27 March 2011

Perhaps I should learn the secrets of hopscotch...

Once again, it is that time. Time for yet another trip into the twisted mind that belongs to the Pueschel. It's 4:00 am EDT, I have the Cocteau Twins' first album (1982's Garlands) playing as I type. The stage is set, let the act begin.

This week, death is in my thoughts. Unlike most, death is something I (and my family) are intimately familiar with. Since the age of, oh say, eleven or twelve I have had to deal with the fragility of life in all its many stages. My grandmother in her twilight, my sister in her dawn; other family and friends representing the ages in between.

Nothing makes me more depressed than considering my own mortality. I never want to die. Not out of fear of what lies beyond (no point in getting worked up over that) but rather because I want to watch the grand drama of history unfold. I want all the knowledge of the universe open to me. Death, in my mind, is the closing of a really good book before everything is resolved. Well, closing the book and then tossing it in the fire, after which the ashes are buried in an undisclosed location under six feet of soft peat.

If given the chance I would go full prosthetic. No, not cut off my limbs and replace them with the cheap imitations commonly issued. Replace my whole body with a machine. It has not been done, and likely won't before I finally shuffle off, but it's nice to dream.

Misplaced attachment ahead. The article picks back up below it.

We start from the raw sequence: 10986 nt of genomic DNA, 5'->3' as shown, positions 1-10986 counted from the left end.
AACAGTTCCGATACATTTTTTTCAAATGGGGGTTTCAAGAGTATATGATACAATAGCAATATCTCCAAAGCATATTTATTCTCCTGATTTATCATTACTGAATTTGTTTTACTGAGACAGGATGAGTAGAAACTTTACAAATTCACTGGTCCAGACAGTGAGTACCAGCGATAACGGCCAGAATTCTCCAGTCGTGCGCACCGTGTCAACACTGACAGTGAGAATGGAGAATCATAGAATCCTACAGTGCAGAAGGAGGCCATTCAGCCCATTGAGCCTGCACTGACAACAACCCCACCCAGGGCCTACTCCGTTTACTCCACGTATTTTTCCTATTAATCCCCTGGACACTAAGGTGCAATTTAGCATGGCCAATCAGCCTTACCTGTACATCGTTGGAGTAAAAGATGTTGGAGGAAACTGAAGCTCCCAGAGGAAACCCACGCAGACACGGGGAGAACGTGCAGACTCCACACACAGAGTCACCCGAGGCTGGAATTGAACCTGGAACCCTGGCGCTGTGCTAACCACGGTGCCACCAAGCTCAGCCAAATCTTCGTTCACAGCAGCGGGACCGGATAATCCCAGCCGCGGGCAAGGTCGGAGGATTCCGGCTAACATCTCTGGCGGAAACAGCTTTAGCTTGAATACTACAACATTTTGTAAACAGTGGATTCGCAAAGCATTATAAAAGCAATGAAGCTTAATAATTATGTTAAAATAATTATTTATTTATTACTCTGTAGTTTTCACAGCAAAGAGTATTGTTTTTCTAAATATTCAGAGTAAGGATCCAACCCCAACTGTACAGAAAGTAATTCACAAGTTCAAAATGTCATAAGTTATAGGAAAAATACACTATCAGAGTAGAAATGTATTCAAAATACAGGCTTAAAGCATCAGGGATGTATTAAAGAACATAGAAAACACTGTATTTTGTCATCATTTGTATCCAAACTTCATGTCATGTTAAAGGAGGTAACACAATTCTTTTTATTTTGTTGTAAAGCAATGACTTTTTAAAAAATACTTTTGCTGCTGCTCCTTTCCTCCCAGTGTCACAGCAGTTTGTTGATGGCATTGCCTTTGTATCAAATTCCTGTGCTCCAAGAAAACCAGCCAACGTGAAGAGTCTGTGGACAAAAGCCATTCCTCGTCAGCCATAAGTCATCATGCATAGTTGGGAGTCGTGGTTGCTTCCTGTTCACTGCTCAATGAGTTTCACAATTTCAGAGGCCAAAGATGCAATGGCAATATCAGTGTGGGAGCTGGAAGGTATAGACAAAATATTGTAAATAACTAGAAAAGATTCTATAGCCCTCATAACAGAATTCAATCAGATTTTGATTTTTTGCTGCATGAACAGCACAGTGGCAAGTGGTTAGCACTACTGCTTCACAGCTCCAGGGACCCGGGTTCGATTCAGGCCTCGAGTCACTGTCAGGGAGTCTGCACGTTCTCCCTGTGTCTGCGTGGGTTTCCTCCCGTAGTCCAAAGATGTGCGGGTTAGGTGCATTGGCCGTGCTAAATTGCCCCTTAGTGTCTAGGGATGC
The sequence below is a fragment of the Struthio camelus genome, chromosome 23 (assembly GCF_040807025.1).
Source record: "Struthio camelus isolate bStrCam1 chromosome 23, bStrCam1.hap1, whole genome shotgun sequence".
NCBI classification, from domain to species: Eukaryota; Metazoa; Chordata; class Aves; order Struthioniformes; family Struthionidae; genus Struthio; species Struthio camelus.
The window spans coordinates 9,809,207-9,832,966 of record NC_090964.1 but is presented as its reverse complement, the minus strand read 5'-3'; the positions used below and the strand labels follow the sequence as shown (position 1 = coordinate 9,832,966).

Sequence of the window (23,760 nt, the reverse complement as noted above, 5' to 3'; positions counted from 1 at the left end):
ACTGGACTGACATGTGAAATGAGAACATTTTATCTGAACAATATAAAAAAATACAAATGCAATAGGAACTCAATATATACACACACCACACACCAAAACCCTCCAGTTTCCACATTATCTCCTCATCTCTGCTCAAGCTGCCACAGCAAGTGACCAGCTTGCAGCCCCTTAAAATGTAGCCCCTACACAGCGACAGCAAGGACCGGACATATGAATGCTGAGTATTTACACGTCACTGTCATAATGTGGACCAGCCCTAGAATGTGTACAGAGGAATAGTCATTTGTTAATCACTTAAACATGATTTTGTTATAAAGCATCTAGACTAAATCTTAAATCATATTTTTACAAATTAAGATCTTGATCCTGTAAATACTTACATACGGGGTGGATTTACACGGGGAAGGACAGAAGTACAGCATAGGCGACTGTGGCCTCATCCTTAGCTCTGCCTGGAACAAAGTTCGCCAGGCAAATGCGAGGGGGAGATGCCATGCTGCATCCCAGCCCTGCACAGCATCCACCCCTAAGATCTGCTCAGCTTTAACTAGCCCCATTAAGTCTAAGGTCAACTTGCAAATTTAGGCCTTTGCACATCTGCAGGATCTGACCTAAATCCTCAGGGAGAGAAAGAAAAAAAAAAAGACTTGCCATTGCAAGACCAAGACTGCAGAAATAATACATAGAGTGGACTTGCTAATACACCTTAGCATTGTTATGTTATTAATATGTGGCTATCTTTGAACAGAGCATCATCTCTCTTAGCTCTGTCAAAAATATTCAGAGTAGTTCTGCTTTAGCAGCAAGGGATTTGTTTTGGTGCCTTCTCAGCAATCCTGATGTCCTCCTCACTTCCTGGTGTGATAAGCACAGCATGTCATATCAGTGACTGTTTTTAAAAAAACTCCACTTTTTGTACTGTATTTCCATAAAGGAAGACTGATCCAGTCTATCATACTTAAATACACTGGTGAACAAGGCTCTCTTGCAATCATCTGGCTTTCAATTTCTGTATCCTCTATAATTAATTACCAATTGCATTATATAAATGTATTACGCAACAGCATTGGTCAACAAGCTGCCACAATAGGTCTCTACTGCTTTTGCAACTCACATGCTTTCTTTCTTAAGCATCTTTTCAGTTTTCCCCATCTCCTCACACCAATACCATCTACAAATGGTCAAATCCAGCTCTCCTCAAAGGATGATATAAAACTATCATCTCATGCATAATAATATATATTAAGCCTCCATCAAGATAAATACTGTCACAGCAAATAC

So, what has me in such a morbid frame of mind this week? Well it seems that celebrities of all types are dropping like flies this month. Nate Dogg, Elizabeth Taylor, and just today Geraldine Ferraro are but three examples of famous people who've died in recent weeks. There are so many that it defies that old assertion that celebrity deaths come in threes. Then couple that with the fact that William Shatner and Leonard Nimoy (Captain Kirk and Mister Spock of Star Trek fame) both turned 80(!) in the past week. (Before you ask, yes I am still a Star Trek fan though I haven't done more than watch the odd episode of Enterprise on SyFy in recent years.)

Why should celebrity birthdays and death dates concern me so much? Because when the rich and famous die it is a blantant in-your-face reminder that eventually the cold hand comes for us all. There is no escape. As the old saying goes the only certainties in life are death and taxes, and when someone who can buy a small country keels over the idea is reinforced that much more. Well, that and the twenty-four hour coverage of the corpse on CNN. They love dead celebrities during slow news cycles. But I digress.

What about when they have birthdays? Especially for ages sixty-plus? You are reminded that even your icons are mortal and that time has them under the screws just as much as you. Yeah, some of them will defy average life expectancy, even tell death to kindly wait a few more decades (I mean YOU Dr. Hawking), but eventually all of us experience that sinking feeling when we hear about a favorite celebrity's death.

Just to be clear, I haven't really been fans of any of the people who recently died, but they did get me going on this tangent.

Give me a good anonymous war in some distant corner of the world. Genocide I can deal with. It's impersonal. It is cold facts. Individuals you know and love to some degree are much harder to push out of mind with logic.

Well, that's enough rambling for one week. Maybe next week we'll do some fiction excerpt. We shall see.

Until next week, be excellent to each other.

1 comment:

KJ said...

Well, on the telling death to hold off note, the last WWI (one, not two) veteran died about three weeks ago at the age of 110. Breaks my heart, I definitely would have given a testicle to meet him. Dude served in BOTH World Wars, I guarantee he's seen some shit.